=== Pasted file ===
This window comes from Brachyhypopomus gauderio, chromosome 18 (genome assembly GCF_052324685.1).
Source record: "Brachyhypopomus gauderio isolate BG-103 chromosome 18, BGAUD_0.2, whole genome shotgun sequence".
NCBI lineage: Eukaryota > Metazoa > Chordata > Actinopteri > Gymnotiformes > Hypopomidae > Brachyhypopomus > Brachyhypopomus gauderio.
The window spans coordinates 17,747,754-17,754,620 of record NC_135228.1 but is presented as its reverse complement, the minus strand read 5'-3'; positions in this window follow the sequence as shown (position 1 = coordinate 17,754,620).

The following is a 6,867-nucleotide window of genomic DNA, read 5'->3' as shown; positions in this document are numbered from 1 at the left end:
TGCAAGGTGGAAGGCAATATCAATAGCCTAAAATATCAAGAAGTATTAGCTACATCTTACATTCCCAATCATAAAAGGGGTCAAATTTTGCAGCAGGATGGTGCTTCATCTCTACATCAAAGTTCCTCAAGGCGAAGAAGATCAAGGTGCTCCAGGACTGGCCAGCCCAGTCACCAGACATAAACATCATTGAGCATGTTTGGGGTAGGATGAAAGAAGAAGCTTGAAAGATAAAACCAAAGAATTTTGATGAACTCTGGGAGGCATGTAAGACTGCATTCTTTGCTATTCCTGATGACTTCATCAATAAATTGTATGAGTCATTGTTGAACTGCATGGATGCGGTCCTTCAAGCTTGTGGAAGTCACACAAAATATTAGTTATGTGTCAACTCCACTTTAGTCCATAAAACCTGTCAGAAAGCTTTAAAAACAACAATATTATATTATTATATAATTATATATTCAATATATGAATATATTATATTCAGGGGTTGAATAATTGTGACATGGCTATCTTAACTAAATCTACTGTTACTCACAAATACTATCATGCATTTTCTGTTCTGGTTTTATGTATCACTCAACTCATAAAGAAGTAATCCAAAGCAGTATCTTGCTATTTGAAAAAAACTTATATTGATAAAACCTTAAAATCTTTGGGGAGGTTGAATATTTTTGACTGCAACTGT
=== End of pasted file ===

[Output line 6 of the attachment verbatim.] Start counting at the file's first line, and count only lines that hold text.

TGCAAGGTGGAAGGCAATATCAATAGCCTAAAATATCAAGAAGTATTAGCTACATCTTACATTCCCAATCATAAAAGGGGTCAAATTTTGCAGCAGGATGGTGCTTCATCTCTACATCAAAGTTCCTCAAGGCGAAGAAGATCAAGGTGCTCCAGGACTGGCCAGCCCAGTCACCAGACATAAACATCATTGAGCATGTTTGGGGTAGGATGAAAGAAGAAGCTTGAAAGATAAAACCAAAGAATTTTGATGAACTCTGGGAGGCATGTAAGACTGCATTCTTTGCTATTCCTGATGACTTCATCAATAAATTGTATGAGTCATTGTTGAACTGCATGGATGCGGTCCTTCAAGCTTGTGGAAGTCACACAAAATATTAGTTATGTGTCAACTCCACTTTAGTCCATAAAACCTGTCAGAAAGCTTTAAAAACAACAATATTATATTATTATATAATTATATATTCAATATATGAATATATTATATTCAGGGGTTGAATAATTGTGACATGGCTATCTTAACTAAATCTACTGTTACTCACAAATACTATCATGCATTTTCTGTTCTGGTTTTATGTATCACTCAACTCATAAAGAAGTAATCCAAAGCAGTATCTTGCTATTTGAAAAAAACTTATATTGATAAAACCTTAAAATCTTTGGGGAGGTTGAATATTTTTGACTGCAACTGT